At a recent summer internship hosted by the Djerassi Resident Artists Program, I had the opportunity to watch several fine artists at work1. Once a year, this program tosses together six scientists and six artists for a month and provides them with the chance to create together. I was invited as one of the scientists. The experience was daunting, and in many ways, I came away with the impression that an artist’s task is infinitely more difficult than the work we face as scientists. Scientists work within very tight constraints: experiments must probe the nature of the world and must be reproducible; hypotheses must account for observations in a logical way; and most importantly, scientists must then devise new ways to test and possibly destroy these hypotheses with further experimentation. Fine artists have far fewer constraints. As they create work that speaks to their audiences, they are limited only by imagination and the technicalities and seductions of their chosen media. Consequently, fine artists need to create entire worlds from scratch. My time at this internship helped me to gain a better understanding of my own artwork, where the goal is more circumscribed: to create imagery as a tool for science.

Photographer Felice Frankel beautifully articulated this goal in relation to her own work: “I do not view myself as an artist because an artist has a personal agenda and a very particular point of view—that of communicating the part of herself she wants the world to perceive. One may view the images I take as artistic, but their primary purpose is to communicate scientific information”2. The idea of borrowing the techniques of fine art for scientific communication has proven useful throughout the history of science and is currently undergoing a renaissance with the SciArt movement. The SciArt community is a wonderfully heterogeneous mix of creative people: artists working on scientific themes, scientists using art in their science, and every combination in between.

The power of SciArt has perhaps its strongest manifestation in structural biology, where the things we study are particularly amenable to visual representation. Molecules have a size and shape, so synthetic imagery can trick us into thinking we can see them for ourselves. The early days of structural biology relied heavily on SciArt, better known at the time as “visualization.” Macromolecular X-ray crystallography was one of the early drivers of computer graphics hardware and software development, and as part of this, an entire visual language was invented to depict the structure and properties of proteins and nucleic acids3.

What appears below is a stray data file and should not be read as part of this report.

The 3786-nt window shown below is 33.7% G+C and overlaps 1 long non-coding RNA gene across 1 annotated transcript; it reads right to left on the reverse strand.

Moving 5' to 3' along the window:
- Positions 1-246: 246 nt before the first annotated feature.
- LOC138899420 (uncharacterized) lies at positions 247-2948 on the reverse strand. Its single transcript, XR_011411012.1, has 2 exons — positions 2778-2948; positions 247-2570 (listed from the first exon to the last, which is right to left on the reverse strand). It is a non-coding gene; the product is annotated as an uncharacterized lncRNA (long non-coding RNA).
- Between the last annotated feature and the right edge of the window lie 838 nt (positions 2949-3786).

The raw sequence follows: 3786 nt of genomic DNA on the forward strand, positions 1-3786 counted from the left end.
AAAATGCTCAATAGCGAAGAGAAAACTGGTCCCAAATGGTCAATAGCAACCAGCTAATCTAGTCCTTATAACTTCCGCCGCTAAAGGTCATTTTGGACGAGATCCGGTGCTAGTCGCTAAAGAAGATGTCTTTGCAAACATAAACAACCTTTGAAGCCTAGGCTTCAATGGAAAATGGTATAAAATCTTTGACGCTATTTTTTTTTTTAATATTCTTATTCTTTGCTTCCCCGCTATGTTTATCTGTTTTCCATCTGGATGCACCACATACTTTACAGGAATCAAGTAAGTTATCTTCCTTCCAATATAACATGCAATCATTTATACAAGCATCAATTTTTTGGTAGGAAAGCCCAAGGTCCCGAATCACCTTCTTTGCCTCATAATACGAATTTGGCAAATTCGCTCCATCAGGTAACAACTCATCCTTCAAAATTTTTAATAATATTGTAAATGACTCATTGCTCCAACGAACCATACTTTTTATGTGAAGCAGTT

The impact of these visual tools is hard to measure, since they are so ingrained in every aspect of our work, both in research and in its dissemination. Today, we can head over to one of the worldwide Protein Data Bank sites ( and instantly view more than 170,000 biomolecular structures using highly sophisticated graphics tools that are available, amazingly, directly in a web browser or on your phone. As structural biologists, we’re all intimately familiar with the uses of these methods. They allow us to pose structural questions on the fly and answer them interactively. We load a protein structure, measure distances and angles at coordination sites, look for neighboring amino acids and try to reconcile mutational data, color by surface charge or hydrophobicity to understand how this protein interacts with others, and so on. In my own research in computational biology and drug design, I use these tools every day without thinking twice. And when I want to present my work to other scientists or to a wider audience, I use these same tools, infused with a bit more artistic flair.

This type of SciArt—visualization—comes with strong constraints. Visualization is a tool for study, essentially extending the capabilities of our eyes, and must be treated like any of the other materials and methods that we employ in our research. The graphical approach needs to capture the salient properties of the molecule so that the insights we gain during the visualization will translate into insights about the biology. When used as figures in our papers, these images are documentary evidence of our discoveries and thus require a direct connection between the data and image, with no cherry-picked image processing or manual tweaking. To me, the constraints of scientific visualization are far more a joy than they are a curse. They invite me to focus on the goals of the image, and once these goals are set, I can leverage the creativity that we borrow from fine art to refine and simplify the visual method until it perfectly captures the desired properties of the molecule.